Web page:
By Gen. George CaseySeptember 16, 2008
American soldiers are members of a band of brothers and sisters, bound by common values, and duty and loyalty to each other that sets them apart from society.
They are bound by a commitment to their comrades that outsiders find incomprehensible, and a willingness to sacrifice for each other.
In Iraq, that bond led 19-year-old Pfc. Ross McGinnis to cover a grenade with his body to save the lives of his fellow soldiers. In Afghanistan, 19-year-old medic Pfc. Monica Brown threw her body on top of wounded soldiers to protect them from mortar and small-arms fire - and provided them medical care as bullets rained down around them.
Pfc. McGinnis gave his life, and Pfc. Brown offered hers for our band of brothers and sisters.
It is in this context that we must consider the crime of sexual assault and the enabling offense of sexual harassment - and the duty of bystanders to intervene and protect their comrades from harassment and the risk of assault.
In 2007, the rate of reported sexual assault cases in the Army was more than double the rate of our sister services. Over the past seven years, with our nation at war, more than 1,800 soldiers have been punished for sexual assault of their fellow soldiers.
The soldiers who committed these crimes betrayed not only their victims, but their band of brothers and sisters who counted on them. They violated a sacred trust.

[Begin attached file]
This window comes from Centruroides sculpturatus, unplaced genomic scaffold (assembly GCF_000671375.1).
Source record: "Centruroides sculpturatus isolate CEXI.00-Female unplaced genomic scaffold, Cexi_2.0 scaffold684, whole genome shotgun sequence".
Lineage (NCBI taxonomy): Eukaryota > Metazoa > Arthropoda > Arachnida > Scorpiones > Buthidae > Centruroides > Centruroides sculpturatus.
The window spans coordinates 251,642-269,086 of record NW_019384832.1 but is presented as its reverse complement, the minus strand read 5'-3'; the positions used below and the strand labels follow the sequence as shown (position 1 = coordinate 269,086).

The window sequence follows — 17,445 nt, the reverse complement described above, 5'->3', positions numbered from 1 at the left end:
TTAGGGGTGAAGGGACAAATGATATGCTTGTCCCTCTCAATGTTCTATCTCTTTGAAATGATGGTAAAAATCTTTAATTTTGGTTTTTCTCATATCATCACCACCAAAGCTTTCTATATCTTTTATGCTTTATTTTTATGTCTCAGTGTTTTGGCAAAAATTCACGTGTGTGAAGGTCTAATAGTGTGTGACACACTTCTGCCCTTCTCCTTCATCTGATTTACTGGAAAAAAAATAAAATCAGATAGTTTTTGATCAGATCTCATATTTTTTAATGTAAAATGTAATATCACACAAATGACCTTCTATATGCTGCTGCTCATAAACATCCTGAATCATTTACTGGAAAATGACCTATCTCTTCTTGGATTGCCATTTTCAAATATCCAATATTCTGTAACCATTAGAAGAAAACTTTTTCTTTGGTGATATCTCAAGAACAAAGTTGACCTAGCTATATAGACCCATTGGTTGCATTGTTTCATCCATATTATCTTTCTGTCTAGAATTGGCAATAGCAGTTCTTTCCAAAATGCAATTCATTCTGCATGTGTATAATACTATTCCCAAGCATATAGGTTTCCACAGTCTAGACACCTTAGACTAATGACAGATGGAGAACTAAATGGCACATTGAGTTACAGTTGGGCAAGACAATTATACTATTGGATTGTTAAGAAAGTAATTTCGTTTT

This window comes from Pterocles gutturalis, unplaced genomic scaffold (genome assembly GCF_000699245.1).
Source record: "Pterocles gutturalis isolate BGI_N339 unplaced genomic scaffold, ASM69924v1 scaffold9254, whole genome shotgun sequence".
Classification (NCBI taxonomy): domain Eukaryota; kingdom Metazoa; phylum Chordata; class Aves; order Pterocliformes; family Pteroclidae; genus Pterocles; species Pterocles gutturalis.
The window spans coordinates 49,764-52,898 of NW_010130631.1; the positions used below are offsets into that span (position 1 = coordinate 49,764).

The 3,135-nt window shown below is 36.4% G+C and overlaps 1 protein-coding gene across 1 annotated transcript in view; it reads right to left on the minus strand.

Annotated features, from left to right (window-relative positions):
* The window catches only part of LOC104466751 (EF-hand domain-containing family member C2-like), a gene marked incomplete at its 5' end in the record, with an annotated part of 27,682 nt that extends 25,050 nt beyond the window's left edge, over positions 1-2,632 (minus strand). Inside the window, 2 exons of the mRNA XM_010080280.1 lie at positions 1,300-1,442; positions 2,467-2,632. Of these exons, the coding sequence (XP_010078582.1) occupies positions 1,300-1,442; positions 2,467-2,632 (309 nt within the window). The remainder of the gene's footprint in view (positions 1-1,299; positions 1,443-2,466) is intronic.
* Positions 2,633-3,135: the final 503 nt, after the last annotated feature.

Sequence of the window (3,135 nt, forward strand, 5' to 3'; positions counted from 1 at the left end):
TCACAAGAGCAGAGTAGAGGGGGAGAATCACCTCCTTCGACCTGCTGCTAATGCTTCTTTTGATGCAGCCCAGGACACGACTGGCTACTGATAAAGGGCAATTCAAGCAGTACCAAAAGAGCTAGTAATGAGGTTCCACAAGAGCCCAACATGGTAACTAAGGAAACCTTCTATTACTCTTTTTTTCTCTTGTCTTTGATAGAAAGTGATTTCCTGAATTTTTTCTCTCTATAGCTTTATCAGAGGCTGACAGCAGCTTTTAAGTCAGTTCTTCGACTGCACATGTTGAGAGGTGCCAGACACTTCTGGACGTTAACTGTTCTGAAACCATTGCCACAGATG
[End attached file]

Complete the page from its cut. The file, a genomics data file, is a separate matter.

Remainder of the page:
When a soldier fails to intervene to protect a comrade from harassment or the risk of assault, he or she has forsaken the duty to never leave a fallen comrade.
Sexual assault and harassment are repugnant to everything a soldier stands for and destructive of the moral fiber that gives our Army its inner strength.
Army leadership is joining with soldiers across the Army in a commitment to eliminate sexual assault and harassment from our ranks. Our goal is to create a climate of zero tolerance for gender-based misconduct - in attitude, word and deed. As our Army erased the ugly stain of racism and built our nation's model organization for color-blind opportunity, so must we succeed in this effort.
The Army staff has developed a comprehensive plan to achieve this goal, with a program built on the bedrock values that define and distinguish our Army and soldiers. The program includes training of our soldiers to ensure they understand their responsibility to intervene to stop sexual harassment and protect their comrades from the risk of sexual assault, and tactics to intervene effectively.
We will include the U.S. Military Academy, Reserve Officers Training Corps and Junior Reserve Officers Training Corps in our program and develop leaders who understand their responsibilities to their comrades.
The U.S. Army is the best in the world at what it does. That is because of our values, our warrior ethos and our people. With the success of this effort, we will more fully align our Army with the values we profess and the ideals lived, even unto death, by soldiers like Ross McGinnis and Monica Brown.